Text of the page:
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Nothing like a Dane
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Eric Messerschmidt visited China a decade ago and felt the country would soon become a hub of global cultural exchanges. Picked by the Danish Ministry of Culture to put together an exhibition on architecture in seven cities in China, in connection with its 50th anniversary celebrations, the Danish architect tried to build bridges with museums and cultural institutes in China.

He kept returning, giving lectures and workshops to architecture students.

Eric Messerschmidt has devoted himself to facilitating exchanges between Danish and Chinese partners in creative industries. [China Daily]

The then director of the Danish Center for Architecture lost the bid for designing the CCTV tower by a whisker to the Dutch company OMA but he stayed on.

In 2002, the Danish Ministry of Culture asked him to coordinate the Chinese leg of the bicentennial celebrations of fairytale writer Hans Christian Andersen.

By that time Messerschmidt was married to fellow architect, Guang Mojing, of Mongolian-Chinese descent, and the prospect of settling down close to where her parents were, in Beijing, fell in line with the idea of filial responsibility.

The Andersen celebrations featured more than 500 activities across China - from acrobatic interpretations of fairy tales to music scores inspired by Andersen's writings - and the impact was tremendous.

The media coverage in China was worth almost half-a-billion yuan, according to Danish Financial Times. "The impact on Denmark was profound too. They did not know Andersen had so profound a root in Chinese education and culture," says Messerschmidt.

The project led to the founding of the Danish Cultural Institute in China, with Messerschmidt at its helm. As the institute's director, he facilitates exchanges between Danish and Chinese partners in creative industries. The institute also disseminates information and fosters people-to-people contact.

"When we started out nobody knew of us. But in five years we have succeeded in penetrating local producers, curators and institutions - they know how to make the best use of us," says Messerschmidt.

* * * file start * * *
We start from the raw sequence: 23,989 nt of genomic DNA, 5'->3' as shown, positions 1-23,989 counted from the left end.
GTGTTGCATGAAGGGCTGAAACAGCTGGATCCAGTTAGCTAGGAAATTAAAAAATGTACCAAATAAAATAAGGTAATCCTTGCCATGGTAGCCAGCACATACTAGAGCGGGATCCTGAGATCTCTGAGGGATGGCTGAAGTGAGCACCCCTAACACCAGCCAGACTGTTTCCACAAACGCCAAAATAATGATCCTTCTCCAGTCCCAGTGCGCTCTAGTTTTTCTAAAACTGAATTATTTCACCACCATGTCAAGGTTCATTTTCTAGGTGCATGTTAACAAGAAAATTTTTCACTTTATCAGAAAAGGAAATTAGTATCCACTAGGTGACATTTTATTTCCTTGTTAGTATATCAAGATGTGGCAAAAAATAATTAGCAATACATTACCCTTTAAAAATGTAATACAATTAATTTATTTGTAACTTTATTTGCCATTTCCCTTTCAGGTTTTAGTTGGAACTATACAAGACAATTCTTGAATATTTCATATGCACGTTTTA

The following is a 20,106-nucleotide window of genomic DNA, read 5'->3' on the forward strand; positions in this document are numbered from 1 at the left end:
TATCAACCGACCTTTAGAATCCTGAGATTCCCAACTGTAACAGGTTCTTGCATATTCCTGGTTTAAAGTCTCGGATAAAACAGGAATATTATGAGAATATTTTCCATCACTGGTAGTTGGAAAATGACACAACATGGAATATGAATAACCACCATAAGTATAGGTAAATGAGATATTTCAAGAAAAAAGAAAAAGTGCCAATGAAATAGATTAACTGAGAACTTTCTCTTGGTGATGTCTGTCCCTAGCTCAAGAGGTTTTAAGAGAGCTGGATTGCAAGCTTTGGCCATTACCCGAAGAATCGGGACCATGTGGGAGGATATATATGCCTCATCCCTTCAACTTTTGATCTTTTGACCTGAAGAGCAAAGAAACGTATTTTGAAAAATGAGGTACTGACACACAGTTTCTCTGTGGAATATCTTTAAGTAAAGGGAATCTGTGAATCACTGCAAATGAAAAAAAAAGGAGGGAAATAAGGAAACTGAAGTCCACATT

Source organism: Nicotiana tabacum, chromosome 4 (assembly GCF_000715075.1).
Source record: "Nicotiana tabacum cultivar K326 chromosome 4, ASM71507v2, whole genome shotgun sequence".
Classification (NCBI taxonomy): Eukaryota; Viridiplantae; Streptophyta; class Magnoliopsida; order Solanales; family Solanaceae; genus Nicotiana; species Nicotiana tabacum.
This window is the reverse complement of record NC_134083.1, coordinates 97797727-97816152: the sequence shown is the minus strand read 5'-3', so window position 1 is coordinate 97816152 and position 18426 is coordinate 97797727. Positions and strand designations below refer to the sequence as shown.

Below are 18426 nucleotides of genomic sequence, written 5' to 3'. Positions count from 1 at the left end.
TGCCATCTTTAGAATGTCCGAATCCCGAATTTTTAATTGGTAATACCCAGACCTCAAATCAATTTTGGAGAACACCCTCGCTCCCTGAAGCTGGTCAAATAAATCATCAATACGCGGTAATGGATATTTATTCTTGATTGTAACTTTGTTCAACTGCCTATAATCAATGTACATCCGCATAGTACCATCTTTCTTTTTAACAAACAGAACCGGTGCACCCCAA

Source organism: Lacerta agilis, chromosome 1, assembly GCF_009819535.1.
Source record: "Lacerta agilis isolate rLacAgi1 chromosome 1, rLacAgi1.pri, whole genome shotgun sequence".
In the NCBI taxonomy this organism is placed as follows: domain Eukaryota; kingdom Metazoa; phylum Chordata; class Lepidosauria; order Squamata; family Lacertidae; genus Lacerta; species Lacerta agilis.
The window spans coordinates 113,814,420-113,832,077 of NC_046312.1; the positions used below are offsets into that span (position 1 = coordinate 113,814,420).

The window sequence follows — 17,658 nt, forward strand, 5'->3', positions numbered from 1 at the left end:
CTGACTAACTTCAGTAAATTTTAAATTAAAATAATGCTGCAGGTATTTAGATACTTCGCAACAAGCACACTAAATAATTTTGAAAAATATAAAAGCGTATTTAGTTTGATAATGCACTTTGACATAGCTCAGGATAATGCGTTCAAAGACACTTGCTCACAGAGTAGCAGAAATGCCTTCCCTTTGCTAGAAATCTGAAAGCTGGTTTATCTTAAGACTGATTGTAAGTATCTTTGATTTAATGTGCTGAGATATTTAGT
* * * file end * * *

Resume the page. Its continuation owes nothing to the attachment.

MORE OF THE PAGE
He modestly owns up to his role in this success story, after a bit of persuasion.

"I have tried sincerely to communicate to Danes that as Westerners we need to make an effort to understand what authentic China is all about and cater to that," he says.

"This wasn't an easy task, for the Western media has its biases."

But the results of his efforts have begun to show. "Now the Danes who come here are more committed and better prepared. Hence the collaborative projects are of finer quality," he says. "If we do not know how to handle the Chinese challenge, we will be unprepared for the future."

Shanghai-based Martin Bech is another great Dane who has had his hands full since he arrived from Copenhagen last year.

As manager of the Nordic Center at Fudan University he represents all five Nordic countries - Norway, Denmark, Sweden, Finland and Iceland - and with the Shanghai expo coming up next year, is very busy.

Part of his job is to locate academics in Nordic universities and bring them to Shanghai at the time of the expo, to talk on various issues, particularly on sustainable economic growth and development.

Inviting high-level businesspeople to meet with students and young entrepreneurs is also on the cards.

Besides, there is the Shanghai International Literature Festival coming up in March. Bech is now drawing up an author list from Nordic countries, and, more importantly, "raising the money for the event".

As soon as these heavy-duty jobs are out of his way, and his newborn second son grows up a bit, Bech is determined to travel around China on his bicycle.

Fellow countryman Claus Sjorslev arrived in China from Copenhagen a year ago, because it seemed "vast and ancient and is undergoing tremendous change and is therefore an interesting place to go to".

He began as an English teacher in Guangzhou, but soon branched out into taking up Danish-English translation of software in computer programs and mobile devices.

His third preoccupation necessitated a move to Beijing. Alongside teaching part-time, Sjorslev is trying to put together a radio program on life in Beijing for a Danish Web-based culture radio.

"That involves speaking to as many different people as possible - Chinese and foreigners - to document the variety and many individual perspectives on the city," he says.

He wants to let his people back home know more about China. "There's much more to China besides economic growth," he says. "Hopefully, I'll be able to put together all the impressions I have collected in a radio program to give audiences in Denmark a better understanding of China today."

(China Daily August 3, 2009)


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